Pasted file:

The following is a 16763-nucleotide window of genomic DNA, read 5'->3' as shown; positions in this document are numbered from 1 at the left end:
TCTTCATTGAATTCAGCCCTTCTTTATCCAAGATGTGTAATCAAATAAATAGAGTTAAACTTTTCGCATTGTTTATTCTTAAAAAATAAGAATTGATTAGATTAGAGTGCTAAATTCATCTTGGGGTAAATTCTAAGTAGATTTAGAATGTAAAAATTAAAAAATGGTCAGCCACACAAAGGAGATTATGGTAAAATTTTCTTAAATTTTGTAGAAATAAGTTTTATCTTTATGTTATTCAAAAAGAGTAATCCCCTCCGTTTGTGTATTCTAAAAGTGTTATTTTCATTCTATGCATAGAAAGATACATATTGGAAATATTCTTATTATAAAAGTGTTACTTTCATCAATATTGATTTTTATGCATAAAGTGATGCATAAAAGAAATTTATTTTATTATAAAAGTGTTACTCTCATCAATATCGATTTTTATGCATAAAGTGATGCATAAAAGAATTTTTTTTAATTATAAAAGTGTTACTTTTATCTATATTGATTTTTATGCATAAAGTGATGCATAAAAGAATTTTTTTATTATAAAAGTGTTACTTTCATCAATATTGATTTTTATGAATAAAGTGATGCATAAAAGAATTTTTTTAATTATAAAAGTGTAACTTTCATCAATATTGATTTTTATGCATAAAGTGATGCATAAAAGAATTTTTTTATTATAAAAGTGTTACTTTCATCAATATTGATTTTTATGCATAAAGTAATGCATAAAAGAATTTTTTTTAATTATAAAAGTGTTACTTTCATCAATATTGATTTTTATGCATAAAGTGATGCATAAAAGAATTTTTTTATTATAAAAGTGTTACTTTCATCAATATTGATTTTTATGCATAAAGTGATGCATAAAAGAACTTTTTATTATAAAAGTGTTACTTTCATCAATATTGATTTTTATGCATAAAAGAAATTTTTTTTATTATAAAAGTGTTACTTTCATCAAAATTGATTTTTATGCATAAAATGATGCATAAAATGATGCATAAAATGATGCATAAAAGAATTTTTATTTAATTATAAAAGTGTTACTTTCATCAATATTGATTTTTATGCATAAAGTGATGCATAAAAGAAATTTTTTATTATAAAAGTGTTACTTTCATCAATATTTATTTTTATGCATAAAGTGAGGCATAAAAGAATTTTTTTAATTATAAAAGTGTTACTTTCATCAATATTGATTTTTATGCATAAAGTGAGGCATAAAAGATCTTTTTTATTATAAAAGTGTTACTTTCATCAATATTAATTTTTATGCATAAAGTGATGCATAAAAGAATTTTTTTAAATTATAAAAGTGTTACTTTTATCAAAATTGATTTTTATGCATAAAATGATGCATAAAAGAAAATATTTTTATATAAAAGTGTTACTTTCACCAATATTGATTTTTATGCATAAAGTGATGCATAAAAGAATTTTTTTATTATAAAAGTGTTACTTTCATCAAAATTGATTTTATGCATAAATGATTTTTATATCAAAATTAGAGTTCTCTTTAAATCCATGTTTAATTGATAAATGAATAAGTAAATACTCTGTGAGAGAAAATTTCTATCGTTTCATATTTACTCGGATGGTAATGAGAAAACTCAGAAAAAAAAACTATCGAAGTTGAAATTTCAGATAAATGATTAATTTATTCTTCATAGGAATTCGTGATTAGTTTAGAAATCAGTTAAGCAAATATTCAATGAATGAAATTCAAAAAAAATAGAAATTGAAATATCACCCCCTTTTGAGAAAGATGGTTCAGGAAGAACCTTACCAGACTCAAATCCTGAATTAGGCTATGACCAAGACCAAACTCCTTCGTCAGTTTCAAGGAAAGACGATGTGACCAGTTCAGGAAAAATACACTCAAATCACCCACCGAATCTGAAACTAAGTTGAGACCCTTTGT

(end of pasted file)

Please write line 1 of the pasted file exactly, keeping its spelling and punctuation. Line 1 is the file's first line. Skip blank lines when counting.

The following is a 16763-nucleotide window of genomic DNA, read 5'->3' as shown; positions in this document are numbered from 1 at the left end: